The important thing to remember for curious Redskins fans watching the Cousins saga unfold: Don't expect much, if any, discount. 

The quarterback himself made that clear. 

"There’s other quarterbacks that come after you and it would be almost a selfish move to hurt future quarterbacks who get in a position to have a contract," Cousins said last year on 106.7 the Fan.

The quotes came after the 2016 season but before the Redskins again used a franchise tag with Cousins for the 2017 season. Washington wanted to attempt a long-term deal with Cousins at that point, though the quarterback decided to not negotiate and instead play on the tag.

The point remains that Cousins, and his representatives, believe the quarterback has a duty to other players to maximize his earnings. 

"If you don’t take a deal that’s fair to you, then you’re also taking a deal that’s not fair to them and you’re setting them back as well. So there’s different reasons. You just do the best you can."

If he hits free agency, Cousins will likely sign the richest contract in NFL history. Those opportunities don't come around often, and the quarterback should take full advantage. 

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Need to Know: Could Ty Nsekhe be the Redskins' answer at left guard?

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Need to Know: Could Ty Nsekhe be the Redskins' answer at left guard?

Here is what you need to know on this Monday, February 19, 23 days before NFL free agency starts.

Monday musings

—One possible solution to the left guard spot is perhaps being overlooked. Ty Nsekhe played there some last year, starting the game in Dallas and playing there until Morgan Moses got injured, forcing him to move to right tackle. Nsekhe is slated to be a restricted free agent but his return is likely. In December I asked Jay Gruden if Nsekhe might move to guard in 2018. “I think Ty is a big man and a very good tackle, but in the offseason when we have more time, maybe we can feature him at some guard when we’ve got all our guys back,” he said. “Feature him some” doesn’t mean that they will make him a starter; perhaps they want him to be the top option to fill in at four of the five OL positions. But it’s something to keep an eye on if they don’t land a left guard solution in free agency or the draft.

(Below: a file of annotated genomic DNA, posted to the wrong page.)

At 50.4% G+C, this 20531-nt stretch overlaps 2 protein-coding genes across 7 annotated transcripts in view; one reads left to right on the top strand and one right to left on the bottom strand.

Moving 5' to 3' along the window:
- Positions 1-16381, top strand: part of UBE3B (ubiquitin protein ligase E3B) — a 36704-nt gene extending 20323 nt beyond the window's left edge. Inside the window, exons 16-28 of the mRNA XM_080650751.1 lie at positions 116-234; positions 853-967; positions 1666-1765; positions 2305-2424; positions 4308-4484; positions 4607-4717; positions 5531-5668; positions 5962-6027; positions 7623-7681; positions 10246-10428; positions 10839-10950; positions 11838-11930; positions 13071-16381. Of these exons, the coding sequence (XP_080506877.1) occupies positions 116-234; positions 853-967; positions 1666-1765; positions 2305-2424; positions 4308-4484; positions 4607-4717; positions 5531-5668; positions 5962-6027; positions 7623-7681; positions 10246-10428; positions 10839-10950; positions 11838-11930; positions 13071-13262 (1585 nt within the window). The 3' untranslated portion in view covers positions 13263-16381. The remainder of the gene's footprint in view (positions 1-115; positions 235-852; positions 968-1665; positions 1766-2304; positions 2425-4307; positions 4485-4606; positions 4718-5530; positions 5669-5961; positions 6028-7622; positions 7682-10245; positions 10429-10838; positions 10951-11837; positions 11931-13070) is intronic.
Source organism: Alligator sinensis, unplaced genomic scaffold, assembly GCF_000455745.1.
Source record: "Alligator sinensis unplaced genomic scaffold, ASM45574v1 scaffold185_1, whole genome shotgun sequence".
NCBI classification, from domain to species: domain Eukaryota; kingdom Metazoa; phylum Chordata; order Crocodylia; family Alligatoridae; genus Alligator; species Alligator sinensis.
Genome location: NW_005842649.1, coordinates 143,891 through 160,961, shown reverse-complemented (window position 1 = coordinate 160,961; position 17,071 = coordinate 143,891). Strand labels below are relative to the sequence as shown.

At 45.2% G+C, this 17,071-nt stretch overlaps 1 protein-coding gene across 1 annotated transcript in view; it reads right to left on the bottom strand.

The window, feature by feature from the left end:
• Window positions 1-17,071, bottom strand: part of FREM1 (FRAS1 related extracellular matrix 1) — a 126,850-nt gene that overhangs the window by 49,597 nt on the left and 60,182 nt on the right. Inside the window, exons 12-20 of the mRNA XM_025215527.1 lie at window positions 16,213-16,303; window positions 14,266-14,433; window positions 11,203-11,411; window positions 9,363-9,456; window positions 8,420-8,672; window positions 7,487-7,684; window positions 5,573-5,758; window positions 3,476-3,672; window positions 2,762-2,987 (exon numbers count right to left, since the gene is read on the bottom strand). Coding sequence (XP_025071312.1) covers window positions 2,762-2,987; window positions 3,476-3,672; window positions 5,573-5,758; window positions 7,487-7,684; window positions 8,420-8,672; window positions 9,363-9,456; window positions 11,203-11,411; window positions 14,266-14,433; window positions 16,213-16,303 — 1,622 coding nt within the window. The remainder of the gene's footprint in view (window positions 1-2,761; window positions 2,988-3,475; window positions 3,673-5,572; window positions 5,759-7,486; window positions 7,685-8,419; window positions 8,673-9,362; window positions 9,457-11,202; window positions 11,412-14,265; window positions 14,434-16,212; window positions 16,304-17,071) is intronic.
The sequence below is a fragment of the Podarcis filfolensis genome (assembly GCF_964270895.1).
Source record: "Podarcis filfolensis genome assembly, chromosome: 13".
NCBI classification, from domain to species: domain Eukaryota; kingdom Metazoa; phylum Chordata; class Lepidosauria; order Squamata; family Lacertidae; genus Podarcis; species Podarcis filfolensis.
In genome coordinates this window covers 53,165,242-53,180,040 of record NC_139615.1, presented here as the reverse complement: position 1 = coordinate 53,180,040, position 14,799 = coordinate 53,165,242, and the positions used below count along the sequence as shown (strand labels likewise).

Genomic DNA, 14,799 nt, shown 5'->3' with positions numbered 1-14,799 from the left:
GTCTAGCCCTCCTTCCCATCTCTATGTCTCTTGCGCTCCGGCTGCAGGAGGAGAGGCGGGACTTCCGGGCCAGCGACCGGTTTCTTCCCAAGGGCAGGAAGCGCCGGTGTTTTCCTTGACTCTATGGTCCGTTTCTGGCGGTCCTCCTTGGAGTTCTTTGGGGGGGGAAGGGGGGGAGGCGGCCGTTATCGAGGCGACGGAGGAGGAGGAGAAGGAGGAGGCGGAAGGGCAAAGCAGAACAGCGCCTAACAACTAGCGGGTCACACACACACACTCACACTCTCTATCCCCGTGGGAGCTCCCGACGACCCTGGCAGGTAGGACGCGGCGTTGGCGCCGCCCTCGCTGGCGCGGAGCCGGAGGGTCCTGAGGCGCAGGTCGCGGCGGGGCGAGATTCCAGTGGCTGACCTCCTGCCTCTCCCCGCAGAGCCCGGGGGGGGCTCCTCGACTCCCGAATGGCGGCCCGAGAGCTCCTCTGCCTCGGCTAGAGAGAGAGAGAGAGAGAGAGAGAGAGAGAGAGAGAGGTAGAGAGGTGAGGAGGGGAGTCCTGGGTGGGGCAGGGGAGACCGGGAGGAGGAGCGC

—When I posted about Albert Breer’s report that Kirk Cousins would file a grievance if the Redskins put the franchise tag on him in an effort to trade him, I pulled up a copy of the CBA to see the language on which Cousins could base his case. I read through the Article 10, which deals with the franchise tag twice and I saw nothing of it. But Mike Florio found it in Article 4, the one that deals with player contracts. “A Club extending a Required Tender must, for so long as that Tender is extended, have a good faith intention to employ the player receiving the Tender at the Tender compensation level during the upcoming season.” Since the Redskins clearly have no intention of employing Cousins after the Alex Smith trade, this seems to be a fairly simple case. In reality, it never is.

—I tweeted this last week:

However, possible cap casualties from other teams are not included in that group. That won’t turn the pool of players who will become available to sign into a bunch of potential franchise changers. Still, there could be a number of players in whom the Redskins could be interested in like RB DeMarco Murray, WRs Emmanuel Sanders and Torrey Smith, edge rusher Elvis Dumervil, and DL Brandon Mebane. A plus to signing players who have been waived is that they don’t count in the formula that determines compensatory draft picks. The Redskins have never really paid attention to that in the past but with potential high comp picks at stake if they lose both Kirk Cousins and Bashaud Breeland, this could be a good year to start.

Stay up to date on the Redskins. Rich Tandler covers the team 365 days a year. Like his Facebook page Facebook.com/TandlerNBCS and follow him on Twitter @TandlerNBCS.

Timeline  

Days until:

—NFL Combine (3/1) 10
—NFL Draft (4/26) 66
—2018 NFL season starts (9/9) 202